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Delaware House Democrats Advance Legalization Bill

A Democrat-led Delaware House committee voted mostly along party lines Wednesday for a bill legalizing use of marijuana

Delaware Cannabis Advocacy Network

A Democrat-led House committee voted mostly along party lines Wednesday to release a bill legalizing recreational use of marijuana by adults in Delaware.

The bill, HB 305, passed the committee on a 10-4 vote, reports Marijuana Moment. A lone Republican joined Democrats on the Health and Human Development committee in voting to release the bill. It will now likely head to an appropriations committee for consideration, reports The Star Democrat.

The bill creates a state-regulated and licensed pot industry that supporters say will reduce the black market while creating jobs and boosting state tax revenues. The measure is the third try for legislation first introduced in 2019 but which has never received a floor vote.

Up To An Ounce; No Growing (Sigh)

The bill legalizes possession of up to one ounce of Cannabis by adults 21 and older. But — and this really sucks — it prohibits people from growing their own pot. The state would instead essentially control all legal cultivation and distribution, and levy a 15% tax on retail sales. (Washington state can claim the inglorious title of the first ”legal” state to also, under the same law, ban cultivation. That was almost a decade ago, back in 2012, and they haven’t ”fixed” that law to this day.)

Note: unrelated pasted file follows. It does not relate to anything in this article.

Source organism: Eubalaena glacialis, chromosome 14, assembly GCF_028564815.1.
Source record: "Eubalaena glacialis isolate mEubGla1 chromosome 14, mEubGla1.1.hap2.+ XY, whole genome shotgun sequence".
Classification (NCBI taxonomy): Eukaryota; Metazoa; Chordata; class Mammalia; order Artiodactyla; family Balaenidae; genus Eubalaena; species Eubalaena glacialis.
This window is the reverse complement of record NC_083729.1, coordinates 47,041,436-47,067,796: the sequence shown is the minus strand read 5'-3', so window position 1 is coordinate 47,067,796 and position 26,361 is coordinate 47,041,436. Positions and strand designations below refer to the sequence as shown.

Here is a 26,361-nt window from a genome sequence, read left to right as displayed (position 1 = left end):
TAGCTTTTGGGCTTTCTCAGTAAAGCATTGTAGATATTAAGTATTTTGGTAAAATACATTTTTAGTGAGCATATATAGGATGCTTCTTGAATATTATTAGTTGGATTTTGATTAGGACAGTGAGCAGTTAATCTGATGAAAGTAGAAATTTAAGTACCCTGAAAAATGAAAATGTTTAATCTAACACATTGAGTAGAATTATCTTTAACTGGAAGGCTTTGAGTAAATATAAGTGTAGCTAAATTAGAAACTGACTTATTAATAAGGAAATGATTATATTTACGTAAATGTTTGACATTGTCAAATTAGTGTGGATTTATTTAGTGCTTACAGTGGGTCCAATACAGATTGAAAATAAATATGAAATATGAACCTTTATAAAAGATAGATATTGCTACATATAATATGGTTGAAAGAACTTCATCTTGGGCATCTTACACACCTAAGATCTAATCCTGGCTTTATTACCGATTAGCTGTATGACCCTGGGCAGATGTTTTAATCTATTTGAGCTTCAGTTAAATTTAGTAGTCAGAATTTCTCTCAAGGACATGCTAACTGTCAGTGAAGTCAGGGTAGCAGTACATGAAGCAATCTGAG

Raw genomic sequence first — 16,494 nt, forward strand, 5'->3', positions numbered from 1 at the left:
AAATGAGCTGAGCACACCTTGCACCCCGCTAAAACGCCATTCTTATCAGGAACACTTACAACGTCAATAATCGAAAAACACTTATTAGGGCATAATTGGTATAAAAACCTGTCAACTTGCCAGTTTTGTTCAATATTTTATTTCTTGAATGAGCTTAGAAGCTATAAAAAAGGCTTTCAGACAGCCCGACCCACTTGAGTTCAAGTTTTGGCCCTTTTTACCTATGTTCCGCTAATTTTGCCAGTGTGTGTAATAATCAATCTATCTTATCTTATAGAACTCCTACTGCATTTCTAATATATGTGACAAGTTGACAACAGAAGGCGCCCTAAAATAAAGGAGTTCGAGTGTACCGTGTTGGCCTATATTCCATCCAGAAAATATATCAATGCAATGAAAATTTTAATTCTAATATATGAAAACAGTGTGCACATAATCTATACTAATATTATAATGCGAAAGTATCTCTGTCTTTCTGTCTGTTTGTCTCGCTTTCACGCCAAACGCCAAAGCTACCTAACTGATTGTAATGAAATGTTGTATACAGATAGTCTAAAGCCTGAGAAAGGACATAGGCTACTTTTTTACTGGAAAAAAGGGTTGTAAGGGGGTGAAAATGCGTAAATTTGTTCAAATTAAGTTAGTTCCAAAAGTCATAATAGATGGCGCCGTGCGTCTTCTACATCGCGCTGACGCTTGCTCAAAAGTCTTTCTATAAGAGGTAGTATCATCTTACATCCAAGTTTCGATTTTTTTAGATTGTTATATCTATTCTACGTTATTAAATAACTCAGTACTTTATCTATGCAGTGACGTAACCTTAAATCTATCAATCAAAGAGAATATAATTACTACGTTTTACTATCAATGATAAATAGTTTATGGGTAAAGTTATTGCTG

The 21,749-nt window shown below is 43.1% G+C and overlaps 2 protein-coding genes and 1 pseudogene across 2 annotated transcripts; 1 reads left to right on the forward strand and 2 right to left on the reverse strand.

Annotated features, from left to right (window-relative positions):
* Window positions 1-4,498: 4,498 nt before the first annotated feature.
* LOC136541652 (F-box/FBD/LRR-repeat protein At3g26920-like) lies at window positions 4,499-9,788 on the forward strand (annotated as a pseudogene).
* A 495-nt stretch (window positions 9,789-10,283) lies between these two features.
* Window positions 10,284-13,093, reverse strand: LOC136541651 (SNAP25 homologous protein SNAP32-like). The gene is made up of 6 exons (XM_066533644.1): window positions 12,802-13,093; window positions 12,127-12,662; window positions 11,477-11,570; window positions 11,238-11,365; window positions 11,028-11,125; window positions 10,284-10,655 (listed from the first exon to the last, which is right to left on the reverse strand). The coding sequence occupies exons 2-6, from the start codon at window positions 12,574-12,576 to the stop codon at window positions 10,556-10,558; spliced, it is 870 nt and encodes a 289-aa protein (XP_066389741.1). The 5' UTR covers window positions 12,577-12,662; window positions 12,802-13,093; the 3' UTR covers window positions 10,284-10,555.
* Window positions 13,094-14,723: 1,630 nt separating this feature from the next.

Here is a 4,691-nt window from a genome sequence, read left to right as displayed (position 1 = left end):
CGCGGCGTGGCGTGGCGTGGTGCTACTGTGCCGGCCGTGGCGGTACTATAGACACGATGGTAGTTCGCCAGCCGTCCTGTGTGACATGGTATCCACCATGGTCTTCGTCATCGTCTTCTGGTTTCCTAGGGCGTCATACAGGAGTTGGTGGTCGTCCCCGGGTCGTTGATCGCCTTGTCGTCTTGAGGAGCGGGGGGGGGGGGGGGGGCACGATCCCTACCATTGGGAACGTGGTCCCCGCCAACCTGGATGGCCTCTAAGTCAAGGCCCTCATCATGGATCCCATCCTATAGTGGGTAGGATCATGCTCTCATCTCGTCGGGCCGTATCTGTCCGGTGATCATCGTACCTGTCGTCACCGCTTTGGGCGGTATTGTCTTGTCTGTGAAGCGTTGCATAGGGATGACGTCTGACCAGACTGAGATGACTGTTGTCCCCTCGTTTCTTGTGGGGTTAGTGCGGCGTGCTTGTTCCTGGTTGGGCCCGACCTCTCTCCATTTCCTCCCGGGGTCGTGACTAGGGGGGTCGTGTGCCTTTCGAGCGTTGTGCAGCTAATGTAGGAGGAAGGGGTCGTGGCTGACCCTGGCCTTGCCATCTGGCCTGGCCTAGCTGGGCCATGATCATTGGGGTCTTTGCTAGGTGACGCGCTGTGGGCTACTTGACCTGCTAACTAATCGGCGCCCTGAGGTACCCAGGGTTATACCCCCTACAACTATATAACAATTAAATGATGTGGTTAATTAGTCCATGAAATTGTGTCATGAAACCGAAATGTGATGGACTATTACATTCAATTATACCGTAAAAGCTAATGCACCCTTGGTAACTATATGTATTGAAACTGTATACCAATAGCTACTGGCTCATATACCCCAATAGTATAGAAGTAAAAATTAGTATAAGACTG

Chief sponsor Rep. Ed Osienski, a Newark Democrat, said the bill “will create good-paying jobs for Delawareans while striking a blow against the criminal element which profits from the thriving illegal market in our state.”

Opponents claim that legalization will lead to increased use among teens and young adults, expose business owners to liability, and result in more traffic deaths and injuries. (The fact that none of these things have happened in legal states seems not to matter much to them.)

Illegal Sales Persist

Opponents also say it will do little to eliminate illegal sales. And, honestly, we must grant them that point.

LeafNation reported last year that the legalization of marijuana in California has done little to discourage black market sales in that state. The black market in Cali enjoys an estimated value of $8 billion.